As you consume more plant sterols, your digestive system absorbs them first, which blocks cholesterol absorption. Plant sterols, then, limit the amount of cholesterol your body absorbs, sometimes even reducing how much cholesterol your body produces. 

Either way, plant sterols can succeed in lowering your blood cholesterol levels. Studies show that if you consume adequate phytosterol quantities regularly and consistently, you can lower your LDL levels by up to 10 to 14%. 

What is an adequate concentration of phytosterol? Let’s explore recommended amounts next. 

How Much Plant Sterol Should I Consume?

For plant sterols to be effective in their cholesterol-lowering capabilities, you should consume two grams of phytosterols daily. The FDA authorizes plant sterols’ cholesterol-lowering properties, which means there is scientific agreement between experts that there is enough available scientific evidence to support their claim. 

When and how often you consume plant sterols also affects their efficacy. We recommend you spread out your two-gram dosage with meals twice daily for the best results. It is also important to note that there is a limit — just because you eat more plant sterols does not mean that you will continue LDL cholesterol lowering to a greater extent.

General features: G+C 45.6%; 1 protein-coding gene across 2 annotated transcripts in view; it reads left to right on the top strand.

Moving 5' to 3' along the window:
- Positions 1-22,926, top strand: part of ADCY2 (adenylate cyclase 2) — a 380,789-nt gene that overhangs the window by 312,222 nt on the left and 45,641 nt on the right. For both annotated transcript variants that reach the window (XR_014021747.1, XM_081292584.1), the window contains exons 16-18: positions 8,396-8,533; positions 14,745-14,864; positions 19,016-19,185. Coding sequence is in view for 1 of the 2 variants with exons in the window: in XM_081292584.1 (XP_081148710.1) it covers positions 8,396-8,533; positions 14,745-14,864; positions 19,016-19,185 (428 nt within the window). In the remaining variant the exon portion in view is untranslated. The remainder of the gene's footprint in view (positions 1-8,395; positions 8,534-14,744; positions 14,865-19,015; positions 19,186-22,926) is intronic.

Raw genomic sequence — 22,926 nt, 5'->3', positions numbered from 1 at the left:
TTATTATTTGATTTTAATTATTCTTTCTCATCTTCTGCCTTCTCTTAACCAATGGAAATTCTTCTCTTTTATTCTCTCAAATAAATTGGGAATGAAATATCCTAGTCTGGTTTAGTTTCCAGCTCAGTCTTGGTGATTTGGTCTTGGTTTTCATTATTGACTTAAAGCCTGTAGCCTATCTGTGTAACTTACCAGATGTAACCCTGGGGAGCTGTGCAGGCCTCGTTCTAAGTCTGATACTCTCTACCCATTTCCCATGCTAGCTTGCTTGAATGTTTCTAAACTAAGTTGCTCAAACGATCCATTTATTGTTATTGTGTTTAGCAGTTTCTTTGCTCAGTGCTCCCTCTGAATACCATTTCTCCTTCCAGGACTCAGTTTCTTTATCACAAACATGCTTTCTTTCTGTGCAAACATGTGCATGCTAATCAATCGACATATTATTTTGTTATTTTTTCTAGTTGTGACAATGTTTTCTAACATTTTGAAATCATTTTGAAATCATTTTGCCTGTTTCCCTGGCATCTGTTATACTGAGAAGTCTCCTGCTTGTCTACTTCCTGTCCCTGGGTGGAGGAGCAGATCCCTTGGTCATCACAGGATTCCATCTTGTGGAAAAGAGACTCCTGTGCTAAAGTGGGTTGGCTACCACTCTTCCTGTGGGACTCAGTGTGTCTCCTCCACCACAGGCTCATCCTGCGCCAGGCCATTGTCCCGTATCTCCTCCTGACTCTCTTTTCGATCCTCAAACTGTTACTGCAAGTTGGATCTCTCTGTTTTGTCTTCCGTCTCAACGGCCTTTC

If you consume more than the recommended two grams daily, you will not likely affect your levels much more. Many studies indicate that consuming three or more grams of plant sterols will not lower your levels any further than two grams would. 

How Can I Incorporate Plant Sterols Into My Diet?

As phytosterols occur naturally in plants, you can incorporate plant sterols into your diet if you eat more plant-based foods. Foods rich in plant sterols include vegetable oils, nuts, seeds, legumes, whole grains and cereals, fruits, and vegetables. 

However, these foods contain plant sterols in such small amounts that if you just focused your plant sterol intake goals on consuming these foods, you would probably only ingest a daily intake of around 500mg. 

As such, you should seek to increase your dietary phytosterol intake from other sources, such as plant sterol-fortified foods and over-the-counter supplements. 

Fortified Food Products